I sent you two papers the other day and you can see by them that prospects are pretty good for the war to end soon. Fort Sumter has been destroyed and I think Charleston is ours by this time and General Burnside is marching down through east Tenn. to form a junction with Gen. Rosecrans and Rosecrans will join Gen. Grant and then there will be a line from Chattanooga to the Gulf of Mexico to sweep the Country as they go and the Army of the Potomac is to be filled up with conscripts so as to be able to take Richmond.

We have been on half rations about 3 weeks but can get green corn and potatoes so we have enough to eat except meat, but we bought some. Tomorrow we will draw rations for five days. Our Brigade went into Georgia. This scout I would like to have gone along with them. We would have a chance to get lots of peaches. The soldiers have taken all the peaches in the vicinity.

I most forgot to tell you that when our men crossed the River yesterday morning some of the 2nd Kentucky got too far down where the water was deep and two of them drowned and three of their horses. The weather has been very cool for four or five days and the nights are most cold enough for frosts.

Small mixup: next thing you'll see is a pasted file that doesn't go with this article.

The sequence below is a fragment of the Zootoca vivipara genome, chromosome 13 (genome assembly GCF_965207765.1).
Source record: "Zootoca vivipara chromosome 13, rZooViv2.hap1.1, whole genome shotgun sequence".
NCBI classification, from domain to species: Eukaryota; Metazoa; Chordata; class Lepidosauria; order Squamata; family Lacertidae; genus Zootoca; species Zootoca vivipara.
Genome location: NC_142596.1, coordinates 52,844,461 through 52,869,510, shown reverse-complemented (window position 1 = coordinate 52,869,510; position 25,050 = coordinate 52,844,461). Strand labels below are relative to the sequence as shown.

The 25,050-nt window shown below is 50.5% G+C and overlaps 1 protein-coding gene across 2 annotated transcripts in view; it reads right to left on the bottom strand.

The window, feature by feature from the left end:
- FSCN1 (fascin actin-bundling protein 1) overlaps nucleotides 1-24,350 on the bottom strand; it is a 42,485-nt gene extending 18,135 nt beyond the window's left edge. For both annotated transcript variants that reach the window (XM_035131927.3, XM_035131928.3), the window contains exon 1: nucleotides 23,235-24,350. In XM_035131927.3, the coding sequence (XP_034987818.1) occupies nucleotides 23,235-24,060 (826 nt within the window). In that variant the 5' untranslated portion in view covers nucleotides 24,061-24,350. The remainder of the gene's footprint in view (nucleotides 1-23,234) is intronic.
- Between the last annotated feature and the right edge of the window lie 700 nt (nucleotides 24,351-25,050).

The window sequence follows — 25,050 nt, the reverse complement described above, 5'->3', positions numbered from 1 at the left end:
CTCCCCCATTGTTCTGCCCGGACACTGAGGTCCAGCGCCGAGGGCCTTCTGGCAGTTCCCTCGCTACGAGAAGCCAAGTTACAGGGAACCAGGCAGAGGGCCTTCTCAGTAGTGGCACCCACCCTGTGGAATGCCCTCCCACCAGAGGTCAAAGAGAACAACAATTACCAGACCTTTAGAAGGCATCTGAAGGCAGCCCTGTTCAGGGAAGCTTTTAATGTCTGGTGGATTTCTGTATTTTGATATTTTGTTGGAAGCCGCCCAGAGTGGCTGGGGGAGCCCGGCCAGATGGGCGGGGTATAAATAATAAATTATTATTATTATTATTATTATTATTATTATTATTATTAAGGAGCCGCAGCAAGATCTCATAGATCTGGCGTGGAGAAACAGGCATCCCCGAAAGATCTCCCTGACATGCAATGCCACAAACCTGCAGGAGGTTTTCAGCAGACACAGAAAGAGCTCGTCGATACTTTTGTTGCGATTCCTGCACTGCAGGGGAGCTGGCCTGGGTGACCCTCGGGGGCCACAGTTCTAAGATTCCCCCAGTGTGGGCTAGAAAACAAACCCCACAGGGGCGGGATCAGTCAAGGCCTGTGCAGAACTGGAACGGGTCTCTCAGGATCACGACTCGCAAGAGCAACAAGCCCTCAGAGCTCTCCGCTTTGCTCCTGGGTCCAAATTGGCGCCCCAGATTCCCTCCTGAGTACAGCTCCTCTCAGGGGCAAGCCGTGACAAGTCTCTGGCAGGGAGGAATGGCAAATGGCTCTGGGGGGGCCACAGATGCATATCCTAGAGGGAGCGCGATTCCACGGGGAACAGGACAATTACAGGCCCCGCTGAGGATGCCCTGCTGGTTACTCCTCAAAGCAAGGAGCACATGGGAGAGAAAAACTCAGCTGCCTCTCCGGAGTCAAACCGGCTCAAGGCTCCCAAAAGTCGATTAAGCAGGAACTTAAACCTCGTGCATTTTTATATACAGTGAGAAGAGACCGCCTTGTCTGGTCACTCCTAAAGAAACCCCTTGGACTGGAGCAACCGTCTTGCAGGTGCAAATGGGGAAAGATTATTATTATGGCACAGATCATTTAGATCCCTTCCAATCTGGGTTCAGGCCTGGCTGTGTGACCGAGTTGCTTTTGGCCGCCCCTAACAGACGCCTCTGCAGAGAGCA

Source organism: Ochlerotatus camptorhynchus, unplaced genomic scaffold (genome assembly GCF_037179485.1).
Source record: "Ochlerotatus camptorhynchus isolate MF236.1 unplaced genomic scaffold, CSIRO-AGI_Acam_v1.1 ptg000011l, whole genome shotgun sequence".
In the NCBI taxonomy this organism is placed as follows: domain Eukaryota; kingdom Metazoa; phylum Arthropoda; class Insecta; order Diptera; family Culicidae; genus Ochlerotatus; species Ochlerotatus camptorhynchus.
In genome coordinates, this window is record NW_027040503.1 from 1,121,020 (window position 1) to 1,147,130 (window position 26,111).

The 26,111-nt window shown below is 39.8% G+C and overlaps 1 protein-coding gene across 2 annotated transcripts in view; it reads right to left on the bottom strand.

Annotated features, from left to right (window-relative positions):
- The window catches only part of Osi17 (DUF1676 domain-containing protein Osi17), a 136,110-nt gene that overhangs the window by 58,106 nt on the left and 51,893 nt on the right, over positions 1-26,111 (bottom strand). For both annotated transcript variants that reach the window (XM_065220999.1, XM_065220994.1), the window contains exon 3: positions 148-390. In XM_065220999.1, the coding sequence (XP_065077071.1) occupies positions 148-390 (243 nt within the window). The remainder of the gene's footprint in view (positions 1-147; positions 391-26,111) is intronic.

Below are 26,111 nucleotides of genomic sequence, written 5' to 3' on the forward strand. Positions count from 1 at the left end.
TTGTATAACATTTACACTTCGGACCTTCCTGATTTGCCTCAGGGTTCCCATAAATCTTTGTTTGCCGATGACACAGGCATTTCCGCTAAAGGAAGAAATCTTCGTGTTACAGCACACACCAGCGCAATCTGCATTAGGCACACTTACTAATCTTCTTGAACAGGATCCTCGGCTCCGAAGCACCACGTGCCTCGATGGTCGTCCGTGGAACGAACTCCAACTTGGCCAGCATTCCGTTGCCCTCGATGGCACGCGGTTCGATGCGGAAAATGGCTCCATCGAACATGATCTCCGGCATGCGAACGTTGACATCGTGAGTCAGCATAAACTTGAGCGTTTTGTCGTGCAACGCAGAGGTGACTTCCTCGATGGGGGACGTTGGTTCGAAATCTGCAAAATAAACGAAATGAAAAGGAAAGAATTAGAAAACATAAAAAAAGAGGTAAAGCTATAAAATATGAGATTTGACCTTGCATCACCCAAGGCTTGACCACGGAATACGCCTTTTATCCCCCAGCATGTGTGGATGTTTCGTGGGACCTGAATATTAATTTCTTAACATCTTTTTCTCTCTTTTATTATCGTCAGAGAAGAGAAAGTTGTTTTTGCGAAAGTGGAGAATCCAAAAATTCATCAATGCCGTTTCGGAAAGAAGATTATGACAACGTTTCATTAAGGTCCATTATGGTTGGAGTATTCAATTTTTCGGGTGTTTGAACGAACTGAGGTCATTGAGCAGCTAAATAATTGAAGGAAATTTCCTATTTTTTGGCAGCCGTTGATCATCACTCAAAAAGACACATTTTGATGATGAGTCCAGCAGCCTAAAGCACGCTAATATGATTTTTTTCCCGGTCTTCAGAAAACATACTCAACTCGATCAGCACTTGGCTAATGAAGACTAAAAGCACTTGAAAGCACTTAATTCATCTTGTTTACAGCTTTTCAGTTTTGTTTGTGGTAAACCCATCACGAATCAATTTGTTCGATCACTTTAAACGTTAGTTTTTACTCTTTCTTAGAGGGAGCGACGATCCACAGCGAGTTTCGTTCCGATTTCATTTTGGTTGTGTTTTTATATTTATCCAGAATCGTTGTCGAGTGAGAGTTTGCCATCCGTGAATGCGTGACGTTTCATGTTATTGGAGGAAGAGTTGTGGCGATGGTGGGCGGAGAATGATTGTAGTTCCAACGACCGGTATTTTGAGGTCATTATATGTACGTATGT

I wrote to you that I have sent $45.00 to you. Have you got it yet? I had several dollars left that I thought I could send you yet, but guess I will keep it for I will not go hungry when you can buy anything to eat.

This is about all that I can think of at present, so I will come to a close in hopes of hearing from you soon. No more this time. I remain as ever your sincere and affectionate Husband,

George Kryder

Elisabeth S. Kryder
Lillie G. Kryder
Mary E. Kryder

I have a paper of the 27th that I will send you. I got them stamps you sent me.

 September 7, 1863

Camp Crook Look Out Valley, Ala.
Sept. 7th, 1863

Dear and Beloved Wife:

I now take my pen in hand to inform you that I still enjoy good health and am in tolerable good spirits and hope this letter may reach you all well.